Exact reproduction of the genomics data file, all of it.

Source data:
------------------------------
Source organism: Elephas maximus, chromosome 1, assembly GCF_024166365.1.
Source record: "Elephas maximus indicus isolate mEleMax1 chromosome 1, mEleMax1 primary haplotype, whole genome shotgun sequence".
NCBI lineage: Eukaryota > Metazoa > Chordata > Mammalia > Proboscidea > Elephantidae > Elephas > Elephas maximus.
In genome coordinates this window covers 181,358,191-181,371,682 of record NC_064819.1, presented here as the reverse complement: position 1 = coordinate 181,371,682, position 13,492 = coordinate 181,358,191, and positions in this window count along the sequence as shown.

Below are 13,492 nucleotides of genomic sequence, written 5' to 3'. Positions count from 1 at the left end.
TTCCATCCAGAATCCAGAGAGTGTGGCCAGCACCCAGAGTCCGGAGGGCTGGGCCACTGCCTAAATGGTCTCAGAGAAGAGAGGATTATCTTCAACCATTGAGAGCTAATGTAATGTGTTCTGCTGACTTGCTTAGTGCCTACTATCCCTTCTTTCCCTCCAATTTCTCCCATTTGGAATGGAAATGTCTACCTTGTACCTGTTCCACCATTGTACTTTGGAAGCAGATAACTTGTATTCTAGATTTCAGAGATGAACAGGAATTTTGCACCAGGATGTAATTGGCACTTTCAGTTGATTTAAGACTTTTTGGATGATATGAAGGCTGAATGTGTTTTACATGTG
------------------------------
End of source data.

Source organism: Elephas maximus, chromosome 1, assembly GCF_024166365.1.
Source record: "Elephas maximus indicus isolate mEleMax1 chromosome 1, mEleMax1 primary haplotype, whole genome shotgun sequence".
NCBI lineage: Eukaryota > Metazoa > Chordata > Mammalia > Proboscidea > Elephantidae > Elephas > Elephas maximus.
In genome coordinates this window covers 181,358,191-181,371,682 of record NC_064819.1, presented here as the reverse complement: position 1 = coordinate 181,371,682, position 13,492 = coordinate 181,358,191, and positions in this window count along the sequence as shown.

Below are 13,492 nucleotides of genomic sequence, written 5' to 3'. Positions count from 1 at the left end.
TTCCATCCAGAATCCAGAGAGTGTGGCCAGCACCCAGAGTCCGGAGGGCTGGGCCACTGCCTAAATGGTCTCAGAGAAGAGAGGATTATCTTCAACCATTGAGAGCTAATGTAATGTGTTCTGCTGACTTGCTTAGTGCCTACTATCCCTTCTTTCCCTCCAATTTCTCCCATTTGGAATGGAAATGTCTACCTTGTACCTGTTCCACCATTGTACTTTGGAAGCAGATAACTTGTATTCTAGATTTCAGAGATGAACAGGAATTTTGCACCAGGATGTAATTGGCACTTTCAGTTGATTTAAGACTTTTTGGATGATATGAAGGCTGAATGTGTTTTACATGTG